Charging your cell phone

ultrarunner2015

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Nov 23, 2014
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Hi;
Recently, I did some research online to find whether it is a good idea or a bad one to keep my cell phone plugged into its charger when I'm home. From what I have read, the thing to avoid is full cycles - going from near empty to full - but keeping the phone at or close to 100% isn't good either, according to several sources. They go on to say that the optimal charge for a Li-Ion battery is around 80-85%, and that short charging cycles during the day to keep the battery at that level is optimal. They also say that if you are going to leave the phone on charge all night, or for any extended period, you should remove any case from the phone, to allow heat to dissipate more efficiently.

I have been running an app that plays soothing sounds while I sleep (roughly 8 hours per night). When I run this app, I normally leave the phone plugged into its charger. Without thinking, I would normallyset the phone's volume up fairly high - which I am sure drains the battery pretty fast. I don't need to do that - now that I am thinking more clearly - because the phone's output is connected to the Line-In on my stereo receiver, so I can set the phone's volume as low as I can, then crank up the stereo receiver to get the desired volume level on the speakers.
I am sure that following the above procedure will extend the battery life of the phone, and may eliminate the necessity to keep the phone on charge overnight.

Just as with everything else online, there are conflicting views on the subject of Li-Ion battery maintenance, but it does appear that most agree on the 80-85% "sweet spot" for the battery in a cell phone.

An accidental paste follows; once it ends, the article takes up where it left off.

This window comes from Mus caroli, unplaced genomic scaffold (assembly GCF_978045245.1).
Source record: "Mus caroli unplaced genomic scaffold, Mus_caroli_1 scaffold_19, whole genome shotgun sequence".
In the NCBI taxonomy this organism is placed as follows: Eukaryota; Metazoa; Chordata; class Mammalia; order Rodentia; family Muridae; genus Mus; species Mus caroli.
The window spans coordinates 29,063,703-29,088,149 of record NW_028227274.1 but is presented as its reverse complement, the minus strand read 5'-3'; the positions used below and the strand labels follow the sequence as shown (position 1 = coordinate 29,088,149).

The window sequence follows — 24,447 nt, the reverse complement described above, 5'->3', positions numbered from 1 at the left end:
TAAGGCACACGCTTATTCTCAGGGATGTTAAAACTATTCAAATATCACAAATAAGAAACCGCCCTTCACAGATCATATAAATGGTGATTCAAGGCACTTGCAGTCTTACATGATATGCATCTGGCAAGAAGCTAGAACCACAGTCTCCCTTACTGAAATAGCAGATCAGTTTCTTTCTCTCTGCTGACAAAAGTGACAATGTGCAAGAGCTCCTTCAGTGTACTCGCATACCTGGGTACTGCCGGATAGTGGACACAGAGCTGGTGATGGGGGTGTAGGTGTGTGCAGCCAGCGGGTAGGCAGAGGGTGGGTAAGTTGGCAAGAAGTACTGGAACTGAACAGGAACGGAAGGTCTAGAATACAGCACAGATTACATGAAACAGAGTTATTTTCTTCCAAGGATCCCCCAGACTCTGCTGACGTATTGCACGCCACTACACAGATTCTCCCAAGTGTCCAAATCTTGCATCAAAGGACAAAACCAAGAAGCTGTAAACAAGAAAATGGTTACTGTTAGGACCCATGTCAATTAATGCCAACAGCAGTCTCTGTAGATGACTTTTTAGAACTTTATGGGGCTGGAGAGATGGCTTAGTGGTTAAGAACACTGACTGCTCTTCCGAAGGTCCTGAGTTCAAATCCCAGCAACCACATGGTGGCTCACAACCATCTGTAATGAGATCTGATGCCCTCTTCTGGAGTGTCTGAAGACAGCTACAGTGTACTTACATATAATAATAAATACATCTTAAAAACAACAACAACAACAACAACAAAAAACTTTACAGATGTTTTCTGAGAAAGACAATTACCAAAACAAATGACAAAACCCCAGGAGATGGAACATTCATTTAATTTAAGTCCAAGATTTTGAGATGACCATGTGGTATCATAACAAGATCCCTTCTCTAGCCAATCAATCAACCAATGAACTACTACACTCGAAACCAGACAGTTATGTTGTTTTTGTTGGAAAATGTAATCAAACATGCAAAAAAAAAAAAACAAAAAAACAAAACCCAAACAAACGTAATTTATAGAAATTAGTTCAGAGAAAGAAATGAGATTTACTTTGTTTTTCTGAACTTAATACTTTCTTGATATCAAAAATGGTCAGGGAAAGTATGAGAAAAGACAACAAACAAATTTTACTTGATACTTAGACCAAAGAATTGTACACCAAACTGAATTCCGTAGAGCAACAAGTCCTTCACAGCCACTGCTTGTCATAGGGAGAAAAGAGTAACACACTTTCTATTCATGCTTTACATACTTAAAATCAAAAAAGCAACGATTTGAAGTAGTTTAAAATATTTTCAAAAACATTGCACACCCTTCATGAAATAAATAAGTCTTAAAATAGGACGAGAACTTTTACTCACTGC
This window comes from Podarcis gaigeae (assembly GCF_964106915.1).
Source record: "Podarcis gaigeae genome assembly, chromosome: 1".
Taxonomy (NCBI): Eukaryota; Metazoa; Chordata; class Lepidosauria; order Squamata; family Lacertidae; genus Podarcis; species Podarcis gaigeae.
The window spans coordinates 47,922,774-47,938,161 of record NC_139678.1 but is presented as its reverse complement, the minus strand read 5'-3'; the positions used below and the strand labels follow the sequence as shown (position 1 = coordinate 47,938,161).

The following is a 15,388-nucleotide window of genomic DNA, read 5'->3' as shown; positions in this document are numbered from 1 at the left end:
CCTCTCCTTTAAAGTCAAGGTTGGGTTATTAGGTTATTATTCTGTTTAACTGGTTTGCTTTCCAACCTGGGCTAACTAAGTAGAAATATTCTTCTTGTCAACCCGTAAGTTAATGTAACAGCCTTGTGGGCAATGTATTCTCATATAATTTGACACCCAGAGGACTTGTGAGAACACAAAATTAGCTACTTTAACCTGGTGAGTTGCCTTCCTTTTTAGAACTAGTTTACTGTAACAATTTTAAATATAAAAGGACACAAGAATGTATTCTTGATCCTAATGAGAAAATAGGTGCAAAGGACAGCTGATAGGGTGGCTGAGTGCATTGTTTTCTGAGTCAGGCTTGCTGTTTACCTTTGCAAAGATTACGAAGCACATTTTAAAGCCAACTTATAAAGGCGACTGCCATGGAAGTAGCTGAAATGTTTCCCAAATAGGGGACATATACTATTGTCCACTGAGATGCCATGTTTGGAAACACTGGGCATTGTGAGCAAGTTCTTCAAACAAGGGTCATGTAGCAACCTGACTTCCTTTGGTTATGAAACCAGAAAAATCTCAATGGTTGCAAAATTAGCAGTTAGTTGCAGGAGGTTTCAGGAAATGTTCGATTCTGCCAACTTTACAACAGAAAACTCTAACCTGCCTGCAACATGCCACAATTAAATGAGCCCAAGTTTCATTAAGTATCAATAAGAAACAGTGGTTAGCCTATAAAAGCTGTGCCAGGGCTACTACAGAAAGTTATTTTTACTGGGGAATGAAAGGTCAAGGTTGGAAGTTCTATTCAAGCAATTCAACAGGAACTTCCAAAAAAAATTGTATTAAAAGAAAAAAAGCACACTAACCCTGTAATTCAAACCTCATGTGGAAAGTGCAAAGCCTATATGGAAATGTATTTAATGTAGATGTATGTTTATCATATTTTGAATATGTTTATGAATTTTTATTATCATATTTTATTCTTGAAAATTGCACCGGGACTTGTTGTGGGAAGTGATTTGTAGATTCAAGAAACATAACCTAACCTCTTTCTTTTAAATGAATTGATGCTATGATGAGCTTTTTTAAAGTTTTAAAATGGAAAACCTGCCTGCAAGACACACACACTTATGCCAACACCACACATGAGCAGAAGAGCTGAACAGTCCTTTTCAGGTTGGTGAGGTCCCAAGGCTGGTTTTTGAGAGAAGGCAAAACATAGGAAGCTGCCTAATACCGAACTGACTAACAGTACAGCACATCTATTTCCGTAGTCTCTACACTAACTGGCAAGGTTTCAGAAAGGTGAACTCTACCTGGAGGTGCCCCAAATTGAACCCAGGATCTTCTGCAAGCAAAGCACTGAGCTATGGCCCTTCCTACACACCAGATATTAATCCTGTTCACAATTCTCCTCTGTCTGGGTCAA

I am thinking now that perhaps there is a way to design a charger that will not charge the battery fully, but charge it instead to 80-85%. If there was some sort of signal sent out over the USB/charging port on the phone, it would be a great help in designing such a charger, but I doubt very much that there is such a signal. Instead, could there be an app that would sense the battery level and stop charging at 80-85%?

Any ideas on this?

Thanks;
FW
 

TinderBox (UK)

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Since my android phone and tablet have built in battery`s i dont really want to go though the expense of replacing the battery, so i only charge to 80% and dont discharge below 20% if i can help it, I have had my tablet for over a year and have only fully charged it 2-3 times just to recalibrate the battery gauge.

I use an app called GSam Battery Monitor, you can set alarms to go off when certain battery levels are reached, but you still have to unplug the charger yourself to prevent the charge continuing.

John.
 

reppans

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Mar 25, 2007
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I've looked in this and rely on THIS Battery University article and THIS Military study on different Li-ion cycling habits - they pretty much reconcile with each other.

Basically after high heat, it seems the biggest wear factor for Li-ions is high voltage - peak AND average. Deep cycling appears to rank third, after heat and high voltage. So, according to the military study, if you typically use 50% capacity per day, then charging:
- nightly 100-50-100 (75 avg/half cycle) is the most stressful for the battery/results in the greatest permanent capacity loss.
- every other night 100-0-100 (50 avg/full cycle) is next most stressful
- nightly 75-25-75 (50 avg/half cycle) is next
- nightly 50-0-50 (25 avg/half cycle) is easiest on the cell.